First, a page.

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Mississippi Department of Wildlife, Fisheries, and Parks
1505 Eastover Drive, Jackson, MS, 39211
Phone: 601-432-2400

Friday, June 07, 2013

Mississippi Coast Black Bears on the Move

JACKSON - In recent weeks, several areas in Jackson and Harrison counties have experienced higher than normal black bear activity.   Southeast Mississippi is home to a small population of Louisiana Black Bear which normally occur farther north around Desoto National Forest, several State Wildlife Management Areas, and on private lands.  During spring, after a few months of inactivity, these bears resume their normal life cycle and begin roaming in search of food.  This seasonal nomadic activity is what is responsible for bear sightings that have been documented recently in the Mississippi coastal areas.

Approximately 90 percent of a black bear's diet is composed of plant material, including fruits, berries, acorns, grasses, nuts, as well as insects, grubs, and occasionally carrion.  This time of year, bears can be easily attracted to open garbage containers, pet food, bird feeders, livestock feed, or barbeque grills. Any one of these attractants might keep a bear coming back and could create a nuisance situation.  If a bear has been sighted in an area, particularly a suburban or residential area, the Mississippi Department of Wildlife, Fisheries, and Parks (MDWFP) is asking for the public's cooperation in securing or temporarily removing any of the above attractants from around their homes while a bear is present in the vicinity.  The best way to avoid problems with black bears is to take precautions that reduce this attraction.Under no circumstance should anyone feed a bear.  Not only is it against the law, but bears will quickly lose their natural fear of humans as they learn to associate people with food which can lead to property damage.

It is not the policy of MDWFP to relocate bears that are simply passing through an unfamiliar territory.  Trapping and transporting a bear is a costly procedure that puts the bear at considerable risk and if a bear has become accustomed to feeding on unnatural foods it does not solve the problem but only transfers it to another area.  Additionally, bears have an amazing homing instinct and will almost always try to return to where they were trapped.  Black bears are generally shy of humans and should not be considered a physical threat to human life.  As previously mentioned, only when they begin to associate humans with food and lose their fear of humans, do they become a serious nuisance problem.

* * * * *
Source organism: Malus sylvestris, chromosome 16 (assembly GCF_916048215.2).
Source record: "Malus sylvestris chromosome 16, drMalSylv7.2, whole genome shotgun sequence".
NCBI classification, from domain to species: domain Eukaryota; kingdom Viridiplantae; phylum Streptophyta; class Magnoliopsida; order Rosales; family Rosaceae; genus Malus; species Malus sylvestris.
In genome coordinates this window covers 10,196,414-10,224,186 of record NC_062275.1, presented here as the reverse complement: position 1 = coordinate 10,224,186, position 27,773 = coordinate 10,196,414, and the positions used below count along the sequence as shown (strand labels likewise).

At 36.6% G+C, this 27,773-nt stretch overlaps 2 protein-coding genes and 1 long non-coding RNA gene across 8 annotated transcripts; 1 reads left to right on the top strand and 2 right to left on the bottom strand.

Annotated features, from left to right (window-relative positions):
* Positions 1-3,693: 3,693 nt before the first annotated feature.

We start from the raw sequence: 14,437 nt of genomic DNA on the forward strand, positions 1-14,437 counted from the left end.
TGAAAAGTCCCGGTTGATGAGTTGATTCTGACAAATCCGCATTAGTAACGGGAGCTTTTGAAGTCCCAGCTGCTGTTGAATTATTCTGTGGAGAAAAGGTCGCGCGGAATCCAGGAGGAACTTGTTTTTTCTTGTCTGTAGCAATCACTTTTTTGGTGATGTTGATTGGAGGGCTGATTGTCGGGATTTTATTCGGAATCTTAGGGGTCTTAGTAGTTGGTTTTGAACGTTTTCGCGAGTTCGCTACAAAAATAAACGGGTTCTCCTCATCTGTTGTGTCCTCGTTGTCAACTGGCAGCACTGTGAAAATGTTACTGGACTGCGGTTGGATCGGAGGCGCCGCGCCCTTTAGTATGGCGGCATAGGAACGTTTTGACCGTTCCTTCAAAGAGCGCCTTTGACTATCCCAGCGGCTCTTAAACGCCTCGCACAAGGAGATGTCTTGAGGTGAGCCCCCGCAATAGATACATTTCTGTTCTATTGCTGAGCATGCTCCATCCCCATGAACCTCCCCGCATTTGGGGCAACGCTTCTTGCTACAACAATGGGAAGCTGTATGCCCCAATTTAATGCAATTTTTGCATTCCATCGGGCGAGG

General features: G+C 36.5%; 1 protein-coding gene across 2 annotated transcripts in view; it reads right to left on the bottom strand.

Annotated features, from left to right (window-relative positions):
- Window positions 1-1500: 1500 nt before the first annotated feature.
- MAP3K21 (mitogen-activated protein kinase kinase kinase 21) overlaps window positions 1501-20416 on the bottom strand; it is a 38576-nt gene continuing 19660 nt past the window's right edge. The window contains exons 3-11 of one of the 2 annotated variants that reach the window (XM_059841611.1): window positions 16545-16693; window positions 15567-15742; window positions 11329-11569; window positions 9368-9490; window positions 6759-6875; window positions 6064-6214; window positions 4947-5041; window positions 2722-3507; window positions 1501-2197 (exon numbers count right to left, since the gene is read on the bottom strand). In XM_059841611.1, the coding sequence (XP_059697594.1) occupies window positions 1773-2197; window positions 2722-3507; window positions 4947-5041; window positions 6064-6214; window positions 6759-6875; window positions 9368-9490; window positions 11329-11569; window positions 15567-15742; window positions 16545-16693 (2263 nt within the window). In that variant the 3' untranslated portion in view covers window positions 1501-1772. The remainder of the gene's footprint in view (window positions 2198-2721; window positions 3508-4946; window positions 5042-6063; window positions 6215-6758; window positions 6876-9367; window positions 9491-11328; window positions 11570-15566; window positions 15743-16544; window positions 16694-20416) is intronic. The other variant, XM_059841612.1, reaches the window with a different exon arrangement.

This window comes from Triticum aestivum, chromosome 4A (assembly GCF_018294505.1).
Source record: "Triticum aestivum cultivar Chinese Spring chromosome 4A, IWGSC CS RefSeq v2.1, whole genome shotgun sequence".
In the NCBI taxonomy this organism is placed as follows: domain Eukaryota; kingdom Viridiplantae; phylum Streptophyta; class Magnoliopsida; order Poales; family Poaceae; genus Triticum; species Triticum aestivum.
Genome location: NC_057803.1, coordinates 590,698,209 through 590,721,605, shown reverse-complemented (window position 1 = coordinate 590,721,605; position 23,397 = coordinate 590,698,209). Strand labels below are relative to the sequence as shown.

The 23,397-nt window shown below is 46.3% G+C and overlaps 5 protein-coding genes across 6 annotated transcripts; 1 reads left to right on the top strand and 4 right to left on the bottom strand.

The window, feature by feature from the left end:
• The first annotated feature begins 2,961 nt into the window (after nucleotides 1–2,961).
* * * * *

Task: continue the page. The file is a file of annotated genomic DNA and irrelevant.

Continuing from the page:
In southern Mississippi, black bears are fully protected by Federal law as a Threatened Species under the Endangered Species Act and are classified as Endangered under State law.  Any attempt to harm, injure, or kill a black bear in Mississippi could result in a considerable monetary fine as well as imprisonment.

MDWFP is working in close cooperation with law enforcement agencies along the Mississippi Coast regarding black bear movements and sightings.  MDWFP appreciates the assistance offered by these agencies and requests the cooperation and patience of coastal residents as these bears travel through.  If you would like to report a bear sighting you may call the MDWFP Wildlife Bureau at 601-432-2199 between 8:00 a.m. and 5:00 p.m. or 1-800-BESMART after hours.

For more information regarding bears in Mississippi, visit our website at www.mdwfp.com/bear or call us at (601) 432-2199. 


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